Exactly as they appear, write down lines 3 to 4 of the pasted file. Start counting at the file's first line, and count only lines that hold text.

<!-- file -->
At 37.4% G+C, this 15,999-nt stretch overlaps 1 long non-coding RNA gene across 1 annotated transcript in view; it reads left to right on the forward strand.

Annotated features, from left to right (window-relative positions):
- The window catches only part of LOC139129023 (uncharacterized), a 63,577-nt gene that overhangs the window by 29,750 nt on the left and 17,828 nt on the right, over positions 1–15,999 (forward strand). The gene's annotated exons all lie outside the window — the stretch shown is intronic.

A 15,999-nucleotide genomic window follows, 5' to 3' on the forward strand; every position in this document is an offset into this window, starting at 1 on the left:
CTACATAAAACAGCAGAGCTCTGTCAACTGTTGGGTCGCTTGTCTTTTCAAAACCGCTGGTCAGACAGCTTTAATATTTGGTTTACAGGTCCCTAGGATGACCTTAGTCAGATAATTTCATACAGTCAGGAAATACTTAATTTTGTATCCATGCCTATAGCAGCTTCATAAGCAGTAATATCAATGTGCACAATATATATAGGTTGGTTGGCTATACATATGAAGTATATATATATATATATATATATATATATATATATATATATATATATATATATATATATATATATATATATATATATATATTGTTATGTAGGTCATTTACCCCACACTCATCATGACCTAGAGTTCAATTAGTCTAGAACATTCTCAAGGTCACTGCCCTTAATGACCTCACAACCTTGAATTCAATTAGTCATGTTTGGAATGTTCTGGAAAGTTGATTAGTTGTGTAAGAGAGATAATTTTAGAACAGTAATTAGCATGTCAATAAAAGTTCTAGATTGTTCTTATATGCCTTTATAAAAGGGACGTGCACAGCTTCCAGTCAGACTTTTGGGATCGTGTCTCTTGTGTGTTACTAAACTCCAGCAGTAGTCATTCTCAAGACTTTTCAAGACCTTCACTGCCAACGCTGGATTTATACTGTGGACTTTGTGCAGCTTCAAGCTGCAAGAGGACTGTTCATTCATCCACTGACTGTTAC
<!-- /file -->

- The window catches only part of LOC139129023 (uncharacterized), a 63,577-nt gene that overhangs the window by 29,750 nt on the left and 17,828 nt on the right, over positions 1–15,999 (forward strand). The gene's annotated exons all lie outside the window — the stretch shown is intronic.

A 15,999-nucleotide genomic window follows, 5' to 3' on the forward strand; every position in this document is an offset into this window, starting at 1 on the left: